Since my target audience is national rather than state or local, I tend to avoid writing in this Blog about topics that are clearly of interest mainly to people in the state and city where I live. However, one highly visible and controversial Nashville-specific topic right now presents to me an opportunity to “kill two birds with one stone.” For the benefit of people in the Nashville metro area, I will indicate my rationale for clearly identifying with one side of the current controversy. For the benefit of those people and everyone else in this country, I’ll describe the situation from the perspective of how the Current Paradigm, hanging on by it’s fingernails while the New Paradigm continues rushing in at a rapidly accelerating pace, is still not totally dead.
The Local Aspect [Prerequisite To The Paradigm Shift Perspective]
The topic, from a local perspective, is a May 1 referendum that will be a “Go / No-Go” decision on a proposed $8.95 billion [note the “b”] mass transit system anchored around a hub-and-spoke light rail network that includes a 1.8-mile underground tunnel through downtown to the hub, 26 miles of track to form the spokes, a rapid bus network on four other roads, improvements to the city’s current bus system, and 19 transit centers that would include park-and-ride and other transit options. Funding, in addition to revenue from fares when the system is fully operational [15 years from now], would be from increases for 50 years to four taxes: local sales tax [1% increase, raising the overall sales tax rate from 9.25% to 10.25%]; hotel/motel tax [0.625% increase], business and excise tax [20%]; and rental car tax [1.2% increase].
I can wrap up this Local Aspect section by quickly summarizing my Letter To The [Tennessean] Editor that was published in the 4/3/18 edition. … This mass transit plan could easily have been pulled from dusty archives in Chicago or New York or Boston — where it may have been “innovative” in the first half of the last century. If it is approved, we are “betting the farm” on the philosophy that citizens will design their lives around a fixed transit infrastructure. There was absolutely no “Point A to Point B” thinking in the design. “Innovative” thinking in 2018 would start with observing traffic and commercial/residential development patterns to develop a matrix of specific points of origin [Point A] to specific destinations [Point B], then using sophisticated mathematical modeling to determine a route matrix, and finally factoring in options like bike-sharing, autonomous vehicles, ride-sharing services, etc. $8.95 billion over 15 years is $597 million per year. On that budget, I’d be willing to bet that a much better and more flexible and adaptable plan could have been devised that we could have begun actually using this year.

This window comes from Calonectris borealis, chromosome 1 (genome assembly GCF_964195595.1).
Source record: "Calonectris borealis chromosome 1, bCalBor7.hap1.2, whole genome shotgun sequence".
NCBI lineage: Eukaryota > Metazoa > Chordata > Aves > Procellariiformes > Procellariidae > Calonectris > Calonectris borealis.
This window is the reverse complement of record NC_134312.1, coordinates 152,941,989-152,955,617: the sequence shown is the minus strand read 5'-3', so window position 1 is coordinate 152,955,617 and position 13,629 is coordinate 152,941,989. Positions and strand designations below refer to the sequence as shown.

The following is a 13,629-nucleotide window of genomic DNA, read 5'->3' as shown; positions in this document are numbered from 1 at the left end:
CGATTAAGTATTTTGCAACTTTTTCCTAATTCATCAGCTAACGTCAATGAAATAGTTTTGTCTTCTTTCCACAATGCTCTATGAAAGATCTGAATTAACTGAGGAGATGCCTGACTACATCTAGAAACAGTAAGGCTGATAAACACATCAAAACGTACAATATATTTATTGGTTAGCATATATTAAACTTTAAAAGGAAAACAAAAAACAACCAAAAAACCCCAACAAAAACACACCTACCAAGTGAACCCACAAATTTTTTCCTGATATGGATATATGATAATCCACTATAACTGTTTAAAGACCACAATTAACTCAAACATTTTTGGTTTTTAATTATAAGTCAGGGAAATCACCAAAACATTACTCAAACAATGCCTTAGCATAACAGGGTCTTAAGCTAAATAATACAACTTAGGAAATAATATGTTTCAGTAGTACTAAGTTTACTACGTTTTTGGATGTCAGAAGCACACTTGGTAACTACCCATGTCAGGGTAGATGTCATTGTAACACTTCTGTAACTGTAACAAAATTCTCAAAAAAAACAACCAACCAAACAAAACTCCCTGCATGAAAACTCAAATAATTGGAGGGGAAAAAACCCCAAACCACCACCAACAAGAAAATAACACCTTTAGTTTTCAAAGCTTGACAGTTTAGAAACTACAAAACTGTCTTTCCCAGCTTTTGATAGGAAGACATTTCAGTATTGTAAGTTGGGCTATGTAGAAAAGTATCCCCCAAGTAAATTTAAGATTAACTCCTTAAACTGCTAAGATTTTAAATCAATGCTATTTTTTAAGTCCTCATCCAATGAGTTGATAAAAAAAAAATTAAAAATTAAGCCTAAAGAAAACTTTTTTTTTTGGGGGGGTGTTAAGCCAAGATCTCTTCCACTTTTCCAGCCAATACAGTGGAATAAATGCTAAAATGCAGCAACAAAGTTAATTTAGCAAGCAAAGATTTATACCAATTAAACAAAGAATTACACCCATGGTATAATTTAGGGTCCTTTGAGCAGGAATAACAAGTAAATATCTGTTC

The Bigger Picture: Paradigm Shift Perspective
Elements of Current Paradigm thinking run throughout the two-year process of developing and gaining approval of this plan. As I mentioned in my letter referenced above [no Point A to Point B thinking], all the people involved did was gather statistics from other cities with rail-based hub-and-spoke systems [“ridership” as a percent of population; fares; operating costs; whether operating below, at or above cost; etc.], translate those statistics to Nashville’s demographics, get estimates of construction costs [little more than educated guesses at this point], develop a budget, and begin the marketing and sales effort. All of that is Current Paradigm thinking. Only the people who are the opponents of this plan are exhibiting New Paradigm thinking by at least mentioning alternative conceptual approaches seriously. Proponents only mention them in rebuttal mode: “That won’t work because …”, “That’s pie in the sky thinking; we need something more doable now” [apparently forgetting that “now” for their plan is 2034], etc.
Twenty Days From Now …
We’ll know the outcome in twenty days [May 1], probably shortly after or possibly several hours after the polls close. My guess is that the proponents will win if for no other reasons than 1) the fact that they have more money for media ads [and so far seem to be successfully creating an atmosphere of “the sky is falling”, “this is our chance”, “it’s now or never”, etc., to make voters feel like they will be dooming Nashville’s future if they vote “No”], 2) the entire description of this massive proposal on the ballot is only 244 words, and 3) a very small percentage of voters will have actually read even that short synopsis, and the vast majority will be swayed more by the media coverage than by the facts. If they do, I can predict three things with almost certainty: 1) the project will not be finished on schedule in 2034; 2) the total costs to date in 2034 will be at least $13-15 billion [a 50% overrun], probably more; and 3) traffic in Nashville will be at least as bad as it is now, possibly worse.
If it passes, and if I’m still around in 15 years, somebody please remind me of how accurately I predicted this in 2018.
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Charles M. Jones